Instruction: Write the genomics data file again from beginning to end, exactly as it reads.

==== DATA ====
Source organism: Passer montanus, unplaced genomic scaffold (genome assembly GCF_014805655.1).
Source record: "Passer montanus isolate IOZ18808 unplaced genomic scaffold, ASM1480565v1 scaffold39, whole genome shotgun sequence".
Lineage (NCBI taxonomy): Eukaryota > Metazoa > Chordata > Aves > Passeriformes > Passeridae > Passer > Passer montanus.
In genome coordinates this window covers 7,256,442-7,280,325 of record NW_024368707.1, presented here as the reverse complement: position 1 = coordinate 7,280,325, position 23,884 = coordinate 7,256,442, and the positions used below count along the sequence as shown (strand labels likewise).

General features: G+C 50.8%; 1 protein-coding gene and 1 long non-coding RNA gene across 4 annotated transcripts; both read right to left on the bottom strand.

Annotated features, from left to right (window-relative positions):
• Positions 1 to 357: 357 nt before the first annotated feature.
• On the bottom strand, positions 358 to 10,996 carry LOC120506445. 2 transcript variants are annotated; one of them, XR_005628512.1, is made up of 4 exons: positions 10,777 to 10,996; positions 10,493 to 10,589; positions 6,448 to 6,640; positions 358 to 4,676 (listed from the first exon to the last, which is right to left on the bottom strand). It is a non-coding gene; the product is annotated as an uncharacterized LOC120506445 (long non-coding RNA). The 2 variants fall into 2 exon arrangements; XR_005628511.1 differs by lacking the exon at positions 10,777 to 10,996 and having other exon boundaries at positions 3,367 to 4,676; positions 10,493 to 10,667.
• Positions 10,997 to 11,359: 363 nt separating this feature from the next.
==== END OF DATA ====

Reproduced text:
Source organism: Passer montanus, unplaced genomic scaffold (genome assembly GCF_014805655.1).
Source record: "Passer montanus isolate IOZ18808 unplaced genomic scaffold, ASM1480565v1 scaffold39, whole genome shotgun sequence".
Lineage (NCBI taxonomy): Eukaryota > Metazoa > Chordata > Aves > Passeriformes > Passeridae > Passer > Passer montanus.
In genome coordinates this window covers 7,256,442-7,280,325 of record NW_024368707.1, presented here as the reverse complement: position 1 = coordinate 7,280,325, position 23,884 = coordinate 7,256,442, and the positions used below count along the sequence as shown (strand labels likewise).

General features: G+C 50.8%; 1 protein-coding gene and 1 long non-coding RNA gene across 4 annotated transcripts; both read right to left on the bottom strand.

Annotated features, from left to right (window-relative positions):
• Positions 1 to 357: 357 nt before the first annotated feature.
• On the bottom strand, positions 358 to 10,996 carry LOC120506445. 2 transcript variants are annotated; one of them, XR_005628512.1, is made up of 4 exons: positions 10,777 to 10,996; positions 10,493 to 10,589; positions 6,448 to 6,640; positions 358 to 4,676 (listed from the first exon to the last, which is right to left on the bottom strand). It is a non-coding gene; the product is annotated as an uncharacterized LOC120506445 (long non-coding RNA). The 2 variants fall into 2 exon arrangements; XR_005628511.1 differs by lacking the exon at positions 10,777 to 10,996 and having other exon boundaries at positions 3,367 to 4,676; positions 10,493 to 10,667.
• Positions 10,997 to 11,359: 363 nt separating this feature from the next.